Riga // Latvia
This spring, the AEJM initiates a study visit to Riga (Latvia) for its network of museum educators. During two days, we will look into community engagement for museums and also explore Jewish heritage in the city. The third – optional – day is a field trip outside Riga, with a visit to the Green Synagogue project in Rezekne. The study visit is organized in cooperation with Think Thank Creative Museum and has been awarded the label of the European Year of Cultural Heritage 2018.
The Riga study visit is open for museum educators working at Jewish museums in Europe. Participation for representatives of AEJM member institutions is free of charge. For the optional field trip we charge an excursion fee of 40 EUR (excl. VAT).
start: Tuesday 22 May, 10:00
end: Wednesday 23 May, 19:00
optional field trip: Thursday 24 May
Programme is available for download at the bottom of this page!
Day 1 // May 22
10:00 – 10:30 Kick-off at Museum “Jews in Latvia”
10:30 – 11:30 Museum visit with Ilya Lensky and Marina Gehta
11:30 – 12:00 Coffee break
12:00 – 14:00 City walk “Jewish Riga” with Ilya Lensky
14:00 – 15:00 Lunch break
15:00 – 16:00 Visit to the Riga Synagogue
16:30 – 18:00 Museum visit to Zanis Lipke Memorial and discussion with Lolita Tomsone
19:00 Optional group dinner
Day 2 // May 23
10:00 – 11:00 Project presentations A Recipe for Muranów (Ewa Chomicka, POLIN) and My Faith and Me (Lisa Shames, London)
11:00 – 12:30 Museum visit and meeting with educators at the National History Museum of Latvia, with Toms Kikuts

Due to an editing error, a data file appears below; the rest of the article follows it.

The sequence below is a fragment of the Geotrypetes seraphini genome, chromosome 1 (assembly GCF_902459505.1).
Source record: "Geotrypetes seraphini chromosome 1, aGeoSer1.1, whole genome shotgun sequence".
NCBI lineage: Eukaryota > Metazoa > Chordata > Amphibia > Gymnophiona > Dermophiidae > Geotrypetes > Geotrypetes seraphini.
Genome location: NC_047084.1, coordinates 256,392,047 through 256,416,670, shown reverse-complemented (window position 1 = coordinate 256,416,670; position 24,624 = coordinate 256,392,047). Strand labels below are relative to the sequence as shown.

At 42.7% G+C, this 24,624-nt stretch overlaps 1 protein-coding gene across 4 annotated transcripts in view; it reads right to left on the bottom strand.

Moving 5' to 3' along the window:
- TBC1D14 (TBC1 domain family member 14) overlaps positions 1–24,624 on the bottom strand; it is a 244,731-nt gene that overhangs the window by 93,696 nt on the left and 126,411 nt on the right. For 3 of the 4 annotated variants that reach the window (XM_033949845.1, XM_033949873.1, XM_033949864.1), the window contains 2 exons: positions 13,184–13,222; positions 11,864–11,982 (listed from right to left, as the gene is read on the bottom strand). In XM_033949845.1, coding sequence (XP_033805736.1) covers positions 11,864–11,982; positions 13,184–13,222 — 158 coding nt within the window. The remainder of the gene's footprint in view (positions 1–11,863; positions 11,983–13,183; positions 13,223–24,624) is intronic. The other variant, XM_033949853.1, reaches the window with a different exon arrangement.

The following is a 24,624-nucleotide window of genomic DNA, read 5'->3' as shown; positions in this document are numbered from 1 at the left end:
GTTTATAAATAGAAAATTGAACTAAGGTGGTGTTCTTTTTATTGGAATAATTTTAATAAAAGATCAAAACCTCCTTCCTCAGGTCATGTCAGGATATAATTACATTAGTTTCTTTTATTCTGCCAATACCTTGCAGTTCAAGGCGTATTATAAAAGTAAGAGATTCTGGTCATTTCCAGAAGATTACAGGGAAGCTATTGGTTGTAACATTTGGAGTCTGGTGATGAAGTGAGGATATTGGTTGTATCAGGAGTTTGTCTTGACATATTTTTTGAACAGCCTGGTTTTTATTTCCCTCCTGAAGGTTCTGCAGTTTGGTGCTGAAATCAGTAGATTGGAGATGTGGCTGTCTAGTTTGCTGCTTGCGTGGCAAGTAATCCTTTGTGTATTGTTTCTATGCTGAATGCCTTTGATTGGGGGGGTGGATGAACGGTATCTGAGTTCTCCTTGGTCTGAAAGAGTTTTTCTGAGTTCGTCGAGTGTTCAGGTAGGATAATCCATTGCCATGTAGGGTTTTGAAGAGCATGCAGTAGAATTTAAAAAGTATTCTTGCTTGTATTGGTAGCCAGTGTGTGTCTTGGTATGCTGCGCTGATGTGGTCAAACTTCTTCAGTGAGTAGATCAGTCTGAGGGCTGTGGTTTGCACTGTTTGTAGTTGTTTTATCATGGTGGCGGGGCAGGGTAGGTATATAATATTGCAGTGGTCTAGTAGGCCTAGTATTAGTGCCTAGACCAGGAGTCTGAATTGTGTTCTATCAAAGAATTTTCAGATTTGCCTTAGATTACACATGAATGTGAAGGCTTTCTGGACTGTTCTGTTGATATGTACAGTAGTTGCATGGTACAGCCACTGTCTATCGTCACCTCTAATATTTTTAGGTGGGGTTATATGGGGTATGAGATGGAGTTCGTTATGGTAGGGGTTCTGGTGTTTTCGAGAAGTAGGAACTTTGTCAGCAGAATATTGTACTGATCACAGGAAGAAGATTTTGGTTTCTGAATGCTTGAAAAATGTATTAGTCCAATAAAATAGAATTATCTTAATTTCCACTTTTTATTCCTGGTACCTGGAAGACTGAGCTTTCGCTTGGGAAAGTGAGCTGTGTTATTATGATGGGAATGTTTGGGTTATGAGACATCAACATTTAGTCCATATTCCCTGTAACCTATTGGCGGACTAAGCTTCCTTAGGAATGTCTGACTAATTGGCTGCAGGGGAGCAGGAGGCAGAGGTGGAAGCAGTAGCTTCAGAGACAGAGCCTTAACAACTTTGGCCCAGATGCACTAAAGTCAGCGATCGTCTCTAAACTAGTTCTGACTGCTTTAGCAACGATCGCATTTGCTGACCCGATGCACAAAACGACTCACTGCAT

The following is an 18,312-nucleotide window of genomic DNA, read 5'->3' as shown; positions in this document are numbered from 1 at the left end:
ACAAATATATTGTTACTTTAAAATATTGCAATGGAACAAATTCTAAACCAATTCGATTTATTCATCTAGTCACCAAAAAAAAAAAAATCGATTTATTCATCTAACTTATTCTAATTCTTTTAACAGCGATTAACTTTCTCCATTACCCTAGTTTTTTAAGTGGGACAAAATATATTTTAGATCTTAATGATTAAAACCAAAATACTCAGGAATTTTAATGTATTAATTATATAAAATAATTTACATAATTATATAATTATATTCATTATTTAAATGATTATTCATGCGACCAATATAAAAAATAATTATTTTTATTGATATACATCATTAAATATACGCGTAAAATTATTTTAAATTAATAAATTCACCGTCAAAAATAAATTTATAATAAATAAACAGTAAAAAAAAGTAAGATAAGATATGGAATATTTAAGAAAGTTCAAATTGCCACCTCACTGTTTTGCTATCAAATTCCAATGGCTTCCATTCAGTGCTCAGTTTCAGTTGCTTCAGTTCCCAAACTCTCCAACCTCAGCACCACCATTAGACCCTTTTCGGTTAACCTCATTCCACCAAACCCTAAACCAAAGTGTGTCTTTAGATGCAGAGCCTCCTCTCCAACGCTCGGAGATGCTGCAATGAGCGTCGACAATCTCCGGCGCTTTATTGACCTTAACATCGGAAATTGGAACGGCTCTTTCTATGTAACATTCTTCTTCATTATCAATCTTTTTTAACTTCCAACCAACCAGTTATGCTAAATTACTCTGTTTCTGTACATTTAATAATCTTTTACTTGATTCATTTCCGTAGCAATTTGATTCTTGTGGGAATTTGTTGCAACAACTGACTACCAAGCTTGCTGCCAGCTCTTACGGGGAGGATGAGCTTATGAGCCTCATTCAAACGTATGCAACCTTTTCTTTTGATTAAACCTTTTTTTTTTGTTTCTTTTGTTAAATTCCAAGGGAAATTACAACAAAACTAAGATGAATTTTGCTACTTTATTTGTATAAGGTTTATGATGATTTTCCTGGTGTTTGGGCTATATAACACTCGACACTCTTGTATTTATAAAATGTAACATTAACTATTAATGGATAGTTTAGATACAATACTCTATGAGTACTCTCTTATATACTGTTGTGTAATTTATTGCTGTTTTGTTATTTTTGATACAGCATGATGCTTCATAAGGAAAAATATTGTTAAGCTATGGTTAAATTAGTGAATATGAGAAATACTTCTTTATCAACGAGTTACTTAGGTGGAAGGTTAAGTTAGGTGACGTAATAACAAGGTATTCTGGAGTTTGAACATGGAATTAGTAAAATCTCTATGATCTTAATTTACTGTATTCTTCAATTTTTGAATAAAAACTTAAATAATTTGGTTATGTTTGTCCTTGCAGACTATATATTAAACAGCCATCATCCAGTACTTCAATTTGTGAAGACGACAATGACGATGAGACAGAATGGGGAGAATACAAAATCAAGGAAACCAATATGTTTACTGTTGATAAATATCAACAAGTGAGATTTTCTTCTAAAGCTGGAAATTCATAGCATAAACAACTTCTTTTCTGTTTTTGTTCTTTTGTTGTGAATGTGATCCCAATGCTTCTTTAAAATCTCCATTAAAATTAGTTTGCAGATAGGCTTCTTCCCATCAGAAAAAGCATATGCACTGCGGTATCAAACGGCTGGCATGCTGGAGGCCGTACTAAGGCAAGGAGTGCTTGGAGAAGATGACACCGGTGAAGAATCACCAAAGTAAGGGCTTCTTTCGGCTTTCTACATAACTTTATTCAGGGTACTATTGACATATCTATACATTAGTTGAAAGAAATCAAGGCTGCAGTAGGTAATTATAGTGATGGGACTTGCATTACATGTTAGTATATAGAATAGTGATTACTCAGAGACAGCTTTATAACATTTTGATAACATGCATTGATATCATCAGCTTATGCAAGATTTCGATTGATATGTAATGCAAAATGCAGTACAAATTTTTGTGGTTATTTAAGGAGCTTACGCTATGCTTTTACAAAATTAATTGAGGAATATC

12:30 – 13:30 Lunch break
14:00 – 15:30 Meeting at Ziedonis Museum, with Dace Zarina
16:00 – 17:30 Meeting at Latvian National Museum of Art, with Elina Berzina
17:30 – 18:30 Wrap up and discussion at LNMA
20:00 Optional group dinner
Day 3 // May 24 (optional)
12:00 – 13:00 Lunch at “Latgales Gors”
13:00 – 14:30 Visit Rēzekne Green Synagogue
14:30 – 15:00 Coffee break
15:00 – 16:30 City walk “Jewish Rēzekne”
ca. 20:00 back to Riga
What is Community Engagement?
According to the British Museums Association “working with non-museums partners is essential for reaching wider audiences and offering new experiences.” On its Collections Learning Hub, the Museums Association mainly refers to projects focused on improving accessibility of collections, making them “more usable and more accessible to the public, giving communities a stake in collections”.
In The Participatory Museum museologist Nina Simon refers to a broader approach. According to Simon “co-creative projects originate in partnership with participants rather than based solely on institutional goals. […] The result is a project that is truly co-owned by institutional and community partners. She defines 3 main reasons why cultural institutions could start or engage in co-creative projects:
- To give voice and be responsive to the needs and interests of local community members
- To provide a place for community engagement and dialogue
- To help participants develop skills that will support their own individual and community goals
Read up on The Participatory Museum here!